The Herald (Harare)

29 May 2013

Zimbabwe: Quo Vadis Our Dear African Union

editorial

THIS week the African Union celebrated 50 years of existence and launched year-long Golden Jubilee celebrations to celebrate achievements made, and also introspect on failures suffered. Congratulations are in order albeit mostly to the AU's fore-runner, the Organisation of African Unity that managed to usher in political independence throughout the continent.

Today, all but one of the AU's 54 member states are independent. It is only the Saharawi Arab Democratic Republic that continues reeling under the expansionist ambitions of Morocco which long left the AU to seek associate membership of the European Union.

This is one of the scars on the AU's conscience.

The OAU before it managed to free over 50 countries, the AU is failing to find solutions to decolonise just one, Saharawi.

This, however, in a way sums up the story of the AU, that was launched amid much hype in South Africa in 2002, with a brief to transform the African story from the political to the economic dimension but which to this day is itself still to be financially independent.

Over three quarters of the AU budget is western donor driven, a development that has hamstrung the AU's ability to decisively deal with peace and security challenges confronting the continent, many of which have a western face.

As we raise our glasses to toast the continental body, we would do well to recall the words of one of the panellists at the official launch of the Golden Jubilee festivities Dr Amina Mama, a Nigerian writer and gender activist who said, though the date tells us it's time to celebrate, the data counsels caution.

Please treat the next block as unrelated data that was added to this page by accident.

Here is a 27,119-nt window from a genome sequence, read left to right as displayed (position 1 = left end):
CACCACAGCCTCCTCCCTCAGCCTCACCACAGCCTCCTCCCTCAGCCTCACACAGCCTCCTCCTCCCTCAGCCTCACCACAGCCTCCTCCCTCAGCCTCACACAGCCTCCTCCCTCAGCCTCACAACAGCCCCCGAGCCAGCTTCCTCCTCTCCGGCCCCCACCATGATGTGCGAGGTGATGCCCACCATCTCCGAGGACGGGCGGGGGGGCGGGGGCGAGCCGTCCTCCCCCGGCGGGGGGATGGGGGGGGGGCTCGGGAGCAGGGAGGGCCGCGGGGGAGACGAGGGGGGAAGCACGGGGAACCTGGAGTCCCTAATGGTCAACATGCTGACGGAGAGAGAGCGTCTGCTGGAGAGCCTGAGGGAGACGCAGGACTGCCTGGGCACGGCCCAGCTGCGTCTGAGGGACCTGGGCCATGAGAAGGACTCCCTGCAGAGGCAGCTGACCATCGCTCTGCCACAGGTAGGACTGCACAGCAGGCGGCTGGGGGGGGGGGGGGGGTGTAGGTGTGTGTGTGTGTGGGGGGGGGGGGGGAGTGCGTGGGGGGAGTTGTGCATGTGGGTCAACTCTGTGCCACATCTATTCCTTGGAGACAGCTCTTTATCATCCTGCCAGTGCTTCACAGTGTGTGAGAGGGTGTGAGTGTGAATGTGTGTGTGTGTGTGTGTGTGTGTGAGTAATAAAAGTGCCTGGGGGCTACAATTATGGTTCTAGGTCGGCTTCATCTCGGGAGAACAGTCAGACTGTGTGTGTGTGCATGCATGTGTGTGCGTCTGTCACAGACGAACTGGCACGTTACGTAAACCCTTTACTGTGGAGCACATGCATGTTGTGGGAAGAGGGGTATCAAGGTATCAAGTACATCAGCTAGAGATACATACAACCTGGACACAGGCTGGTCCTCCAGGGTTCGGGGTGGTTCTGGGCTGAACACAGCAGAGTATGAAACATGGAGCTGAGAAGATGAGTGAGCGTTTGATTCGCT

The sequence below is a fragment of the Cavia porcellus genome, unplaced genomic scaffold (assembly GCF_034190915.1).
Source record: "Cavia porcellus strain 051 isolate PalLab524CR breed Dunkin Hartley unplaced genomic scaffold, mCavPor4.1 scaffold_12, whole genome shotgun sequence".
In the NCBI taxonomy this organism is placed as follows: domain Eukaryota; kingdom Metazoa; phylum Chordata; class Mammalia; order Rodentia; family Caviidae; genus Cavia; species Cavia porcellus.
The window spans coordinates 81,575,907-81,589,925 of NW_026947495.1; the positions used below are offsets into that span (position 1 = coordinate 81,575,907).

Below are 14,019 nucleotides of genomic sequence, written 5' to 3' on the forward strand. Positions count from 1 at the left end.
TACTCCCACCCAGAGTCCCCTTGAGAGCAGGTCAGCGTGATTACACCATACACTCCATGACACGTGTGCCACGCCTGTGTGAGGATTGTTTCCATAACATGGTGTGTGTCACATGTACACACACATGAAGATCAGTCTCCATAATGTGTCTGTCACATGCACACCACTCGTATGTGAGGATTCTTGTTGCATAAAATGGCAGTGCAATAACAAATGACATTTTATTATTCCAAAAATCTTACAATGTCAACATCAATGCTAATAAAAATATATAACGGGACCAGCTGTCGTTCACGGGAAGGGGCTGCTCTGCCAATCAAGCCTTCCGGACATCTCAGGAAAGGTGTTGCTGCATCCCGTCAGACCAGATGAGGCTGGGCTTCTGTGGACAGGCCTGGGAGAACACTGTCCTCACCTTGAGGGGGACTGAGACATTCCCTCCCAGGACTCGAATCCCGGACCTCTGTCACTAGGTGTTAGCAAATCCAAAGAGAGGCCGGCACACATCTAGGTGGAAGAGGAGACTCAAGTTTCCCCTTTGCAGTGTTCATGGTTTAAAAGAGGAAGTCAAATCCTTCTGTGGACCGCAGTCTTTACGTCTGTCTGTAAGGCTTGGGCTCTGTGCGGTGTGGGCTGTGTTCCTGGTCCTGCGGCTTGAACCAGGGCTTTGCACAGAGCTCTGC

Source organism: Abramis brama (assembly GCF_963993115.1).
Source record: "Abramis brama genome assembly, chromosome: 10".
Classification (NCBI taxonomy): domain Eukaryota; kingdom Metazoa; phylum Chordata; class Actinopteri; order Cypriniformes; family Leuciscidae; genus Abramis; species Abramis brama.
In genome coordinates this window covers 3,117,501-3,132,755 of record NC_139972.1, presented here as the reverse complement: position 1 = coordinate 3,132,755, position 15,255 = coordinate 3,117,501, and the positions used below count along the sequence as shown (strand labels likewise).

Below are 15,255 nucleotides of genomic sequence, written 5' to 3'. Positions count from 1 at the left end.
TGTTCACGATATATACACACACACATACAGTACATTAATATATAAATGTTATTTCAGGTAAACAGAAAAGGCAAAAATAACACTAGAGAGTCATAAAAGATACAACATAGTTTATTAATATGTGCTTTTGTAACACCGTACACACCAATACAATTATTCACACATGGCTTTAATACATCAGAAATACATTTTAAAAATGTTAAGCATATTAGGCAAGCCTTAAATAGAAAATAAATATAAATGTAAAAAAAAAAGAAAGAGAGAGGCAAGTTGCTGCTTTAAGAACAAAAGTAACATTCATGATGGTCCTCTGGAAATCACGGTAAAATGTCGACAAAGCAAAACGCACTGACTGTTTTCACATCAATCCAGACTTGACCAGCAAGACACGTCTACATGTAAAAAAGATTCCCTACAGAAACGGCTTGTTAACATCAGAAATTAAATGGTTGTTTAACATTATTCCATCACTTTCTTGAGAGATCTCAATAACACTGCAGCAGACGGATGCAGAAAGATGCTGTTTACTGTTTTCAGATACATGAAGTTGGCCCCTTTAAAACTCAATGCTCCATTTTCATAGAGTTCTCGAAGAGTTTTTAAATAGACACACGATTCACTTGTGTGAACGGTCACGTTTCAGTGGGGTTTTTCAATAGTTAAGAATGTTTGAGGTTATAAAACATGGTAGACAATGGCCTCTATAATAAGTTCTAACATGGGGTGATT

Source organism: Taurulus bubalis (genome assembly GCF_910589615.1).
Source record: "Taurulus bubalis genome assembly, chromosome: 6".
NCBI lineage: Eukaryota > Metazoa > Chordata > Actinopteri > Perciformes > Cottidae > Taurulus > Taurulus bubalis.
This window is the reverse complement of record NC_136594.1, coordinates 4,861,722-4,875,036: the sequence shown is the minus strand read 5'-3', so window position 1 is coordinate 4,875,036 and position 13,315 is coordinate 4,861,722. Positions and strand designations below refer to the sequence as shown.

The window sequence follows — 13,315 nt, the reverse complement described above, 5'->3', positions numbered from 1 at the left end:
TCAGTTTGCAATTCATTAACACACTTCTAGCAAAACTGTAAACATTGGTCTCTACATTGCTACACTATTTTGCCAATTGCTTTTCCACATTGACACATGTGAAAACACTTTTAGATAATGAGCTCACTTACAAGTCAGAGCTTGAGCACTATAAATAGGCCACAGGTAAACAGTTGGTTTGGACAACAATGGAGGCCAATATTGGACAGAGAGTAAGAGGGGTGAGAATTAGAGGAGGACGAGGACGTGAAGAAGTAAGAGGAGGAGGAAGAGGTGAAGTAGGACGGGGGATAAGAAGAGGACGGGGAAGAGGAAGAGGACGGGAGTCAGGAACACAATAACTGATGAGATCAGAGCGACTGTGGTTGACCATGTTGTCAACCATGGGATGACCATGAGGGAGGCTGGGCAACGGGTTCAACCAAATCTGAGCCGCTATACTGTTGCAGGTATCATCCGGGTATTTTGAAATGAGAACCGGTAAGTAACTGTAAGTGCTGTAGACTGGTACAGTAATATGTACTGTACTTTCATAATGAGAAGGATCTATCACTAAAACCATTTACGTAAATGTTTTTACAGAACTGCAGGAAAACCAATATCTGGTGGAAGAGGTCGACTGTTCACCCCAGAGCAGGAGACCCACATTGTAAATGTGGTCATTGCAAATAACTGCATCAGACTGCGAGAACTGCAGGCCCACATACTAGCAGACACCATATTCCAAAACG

This is because one of Africa's eminent sons, Colonel Muammar Gaddafi asks from his unmarked grave in the Libyan desert: "What have you done to take my killers to account?" To rub insult to injury, the AU invited French president Francois Hollande to pontificate high-sounding nothings at the Golden Jubilee festivities in the vast Millennium Hall.

Laurent Gbagbo asks from behind the walls of his house arrest, "What have you done about the French gendarmes who deposed me and installed their preferred man, Allassane Ouattara?"

The AU has instead watched as the French made another beeline into northern Mali.

The people of the eastern DRC, who today reel from an M23 inspired war fuelled by Rwanda and Uganda ask: "What have you done about Yoweri Museveni and Paul Kagame, who are destabilising us."

The two not only sat in AU councils without any hard questions thrown at them but Uganda's foreign minister was recommended for a top UN post by the African Union Council.

These are just a few of the examples that come to mind in the midst of an ocean of the AU's warts.

It is a fact, our continental body is high on hyperbole but low on action. We hope as African leaders celebrate the milestone of 50 Years under the poignant theme, "Pan Africanism and African Renaissance", they will appreciate that Pan Africanism means putting Africa first, and renaissance calls for a rebirth of the union.

We have to return to the source, May 25 1963, and see if our puny feet fit into the colossal shoes of the founding fathers.

If they do, there is no reason why Robert Mugabe of Zimbabwe should continue to be the lone voice against neo-colonialism in all its guises.

It is time we all picked the clarion call from Cape Town to Cairo, from Mogadishu to Freetown, we need to find the answers that congealed our continent into a permanent question mark shape.

Let's hope we will have the courage of our convictions to have not only a stronger AU but a politically and economically integrated continent come 2063.

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